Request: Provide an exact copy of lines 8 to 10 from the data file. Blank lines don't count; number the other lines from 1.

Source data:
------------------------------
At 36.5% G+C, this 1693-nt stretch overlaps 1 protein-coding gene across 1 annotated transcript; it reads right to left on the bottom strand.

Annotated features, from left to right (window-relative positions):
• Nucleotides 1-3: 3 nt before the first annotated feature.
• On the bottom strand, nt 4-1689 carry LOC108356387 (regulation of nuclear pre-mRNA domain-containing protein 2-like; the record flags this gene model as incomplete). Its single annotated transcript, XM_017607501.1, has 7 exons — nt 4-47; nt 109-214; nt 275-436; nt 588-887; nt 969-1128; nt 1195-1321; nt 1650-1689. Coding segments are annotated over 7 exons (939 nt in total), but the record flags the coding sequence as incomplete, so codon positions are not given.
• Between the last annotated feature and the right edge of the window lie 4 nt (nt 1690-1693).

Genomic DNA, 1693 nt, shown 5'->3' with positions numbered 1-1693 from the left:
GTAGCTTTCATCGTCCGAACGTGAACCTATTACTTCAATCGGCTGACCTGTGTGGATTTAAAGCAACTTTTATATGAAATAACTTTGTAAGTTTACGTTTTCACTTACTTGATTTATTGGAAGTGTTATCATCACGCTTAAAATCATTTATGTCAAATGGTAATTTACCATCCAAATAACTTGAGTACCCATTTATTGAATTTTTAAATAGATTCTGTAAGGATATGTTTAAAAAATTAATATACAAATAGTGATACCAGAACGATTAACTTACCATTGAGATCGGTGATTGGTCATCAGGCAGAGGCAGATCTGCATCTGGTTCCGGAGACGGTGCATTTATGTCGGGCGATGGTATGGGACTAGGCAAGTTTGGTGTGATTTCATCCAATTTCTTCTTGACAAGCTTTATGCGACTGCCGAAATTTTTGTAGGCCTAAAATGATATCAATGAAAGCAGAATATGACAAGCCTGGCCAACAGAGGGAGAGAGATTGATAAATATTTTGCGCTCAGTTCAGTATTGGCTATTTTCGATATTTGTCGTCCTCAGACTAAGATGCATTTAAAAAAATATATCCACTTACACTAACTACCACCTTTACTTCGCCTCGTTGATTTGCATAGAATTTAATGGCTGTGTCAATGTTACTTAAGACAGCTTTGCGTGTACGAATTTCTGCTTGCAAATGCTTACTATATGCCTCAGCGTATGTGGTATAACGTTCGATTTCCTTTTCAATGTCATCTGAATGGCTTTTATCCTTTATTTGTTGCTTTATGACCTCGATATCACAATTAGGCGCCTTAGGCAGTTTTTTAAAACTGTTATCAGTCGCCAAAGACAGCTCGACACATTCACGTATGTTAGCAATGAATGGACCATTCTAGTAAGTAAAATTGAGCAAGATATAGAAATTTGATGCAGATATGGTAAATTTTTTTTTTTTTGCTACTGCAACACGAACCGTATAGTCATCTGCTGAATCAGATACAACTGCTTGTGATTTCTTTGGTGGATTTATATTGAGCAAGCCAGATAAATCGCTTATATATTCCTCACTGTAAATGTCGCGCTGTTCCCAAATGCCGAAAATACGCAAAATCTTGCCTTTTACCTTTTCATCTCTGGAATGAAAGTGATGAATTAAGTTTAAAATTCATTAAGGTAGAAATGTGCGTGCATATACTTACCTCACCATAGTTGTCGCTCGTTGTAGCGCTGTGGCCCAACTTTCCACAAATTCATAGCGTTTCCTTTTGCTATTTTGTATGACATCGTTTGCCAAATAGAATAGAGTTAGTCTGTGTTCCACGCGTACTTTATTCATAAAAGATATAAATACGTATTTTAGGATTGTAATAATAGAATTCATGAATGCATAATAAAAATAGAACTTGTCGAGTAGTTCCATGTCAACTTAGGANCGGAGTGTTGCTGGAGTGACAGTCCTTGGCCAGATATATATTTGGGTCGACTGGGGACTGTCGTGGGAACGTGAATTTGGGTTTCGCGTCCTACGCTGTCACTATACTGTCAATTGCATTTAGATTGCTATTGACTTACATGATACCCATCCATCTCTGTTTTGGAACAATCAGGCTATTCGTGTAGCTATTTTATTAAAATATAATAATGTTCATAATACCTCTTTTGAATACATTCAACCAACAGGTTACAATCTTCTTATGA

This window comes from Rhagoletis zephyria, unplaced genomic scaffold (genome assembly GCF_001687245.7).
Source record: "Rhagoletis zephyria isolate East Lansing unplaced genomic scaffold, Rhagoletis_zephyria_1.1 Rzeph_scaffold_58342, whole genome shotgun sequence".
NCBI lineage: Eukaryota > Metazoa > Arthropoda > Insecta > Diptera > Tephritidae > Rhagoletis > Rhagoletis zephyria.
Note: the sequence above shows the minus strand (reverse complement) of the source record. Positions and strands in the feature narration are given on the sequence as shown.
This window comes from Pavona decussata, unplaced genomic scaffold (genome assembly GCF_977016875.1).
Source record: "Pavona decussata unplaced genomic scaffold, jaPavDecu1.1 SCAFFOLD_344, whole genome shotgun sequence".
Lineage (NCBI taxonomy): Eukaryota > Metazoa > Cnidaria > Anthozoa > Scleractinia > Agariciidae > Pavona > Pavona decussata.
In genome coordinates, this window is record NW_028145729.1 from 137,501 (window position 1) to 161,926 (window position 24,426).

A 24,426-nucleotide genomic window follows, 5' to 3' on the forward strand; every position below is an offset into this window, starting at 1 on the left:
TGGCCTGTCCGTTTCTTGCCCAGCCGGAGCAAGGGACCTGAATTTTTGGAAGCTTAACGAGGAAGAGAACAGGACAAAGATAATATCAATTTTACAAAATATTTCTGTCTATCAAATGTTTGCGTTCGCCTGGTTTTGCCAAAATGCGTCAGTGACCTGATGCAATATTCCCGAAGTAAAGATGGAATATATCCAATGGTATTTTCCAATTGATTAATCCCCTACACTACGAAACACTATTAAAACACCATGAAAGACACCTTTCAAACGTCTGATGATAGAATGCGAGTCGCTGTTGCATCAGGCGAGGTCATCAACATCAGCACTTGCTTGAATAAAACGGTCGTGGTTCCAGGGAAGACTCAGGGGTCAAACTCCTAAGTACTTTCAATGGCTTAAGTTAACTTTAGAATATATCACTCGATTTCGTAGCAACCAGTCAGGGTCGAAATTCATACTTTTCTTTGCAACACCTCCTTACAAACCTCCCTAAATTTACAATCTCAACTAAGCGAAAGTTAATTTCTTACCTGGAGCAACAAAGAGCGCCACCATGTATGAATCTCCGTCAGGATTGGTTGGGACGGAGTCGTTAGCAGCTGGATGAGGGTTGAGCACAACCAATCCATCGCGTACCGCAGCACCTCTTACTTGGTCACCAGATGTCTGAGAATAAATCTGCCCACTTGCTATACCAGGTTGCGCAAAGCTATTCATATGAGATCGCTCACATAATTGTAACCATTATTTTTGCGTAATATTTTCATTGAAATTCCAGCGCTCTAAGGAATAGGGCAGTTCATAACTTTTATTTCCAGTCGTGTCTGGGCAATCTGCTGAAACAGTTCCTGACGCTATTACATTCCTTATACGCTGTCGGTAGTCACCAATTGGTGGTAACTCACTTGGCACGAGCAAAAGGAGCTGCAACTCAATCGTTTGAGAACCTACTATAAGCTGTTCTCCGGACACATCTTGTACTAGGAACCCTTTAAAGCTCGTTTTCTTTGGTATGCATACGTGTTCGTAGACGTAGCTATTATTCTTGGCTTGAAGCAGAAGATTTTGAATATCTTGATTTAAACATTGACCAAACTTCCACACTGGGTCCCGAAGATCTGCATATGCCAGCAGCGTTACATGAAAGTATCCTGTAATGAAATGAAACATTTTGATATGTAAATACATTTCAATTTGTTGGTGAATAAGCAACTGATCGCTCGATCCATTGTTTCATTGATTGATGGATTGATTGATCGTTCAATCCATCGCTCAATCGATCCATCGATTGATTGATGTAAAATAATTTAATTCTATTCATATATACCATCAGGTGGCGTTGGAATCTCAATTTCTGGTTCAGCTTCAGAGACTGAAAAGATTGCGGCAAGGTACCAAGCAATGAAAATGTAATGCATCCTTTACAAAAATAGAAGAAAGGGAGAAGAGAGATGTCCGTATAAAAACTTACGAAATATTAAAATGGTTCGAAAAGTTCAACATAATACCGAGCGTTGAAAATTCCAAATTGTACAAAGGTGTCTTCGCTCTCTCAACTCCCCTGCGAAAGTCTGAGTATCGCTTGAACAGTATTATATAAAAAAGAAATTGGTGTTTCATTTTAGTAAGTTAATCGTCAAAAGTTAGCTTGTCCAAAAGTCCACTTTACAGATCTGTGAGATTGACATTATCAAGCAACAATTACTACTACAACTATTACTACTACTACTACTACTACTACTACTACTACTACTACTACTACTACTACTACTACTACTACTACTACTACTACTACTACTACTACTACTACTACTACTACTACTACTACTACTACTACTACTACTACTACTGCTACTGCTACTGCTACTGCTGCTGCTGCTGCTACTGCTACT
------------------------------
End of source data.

This window comes from Rhagoletis zephyria, unplaced genomic scaffold (genome assembly GCF_001687245.7).
Source record: "Rhagoletis zephyria isolate East Lansing unplaced genomic scaffold, Rhagoletis_zephyria_1.1 Rzeph_scaffold_58342, whole genome shotgun sequence".
NCBI lineage: Eukaryota > Metazoa > Arthropoda > Insecta > Diptera > Tephritidae > Rhagoletis > Rhagoletis zephyria.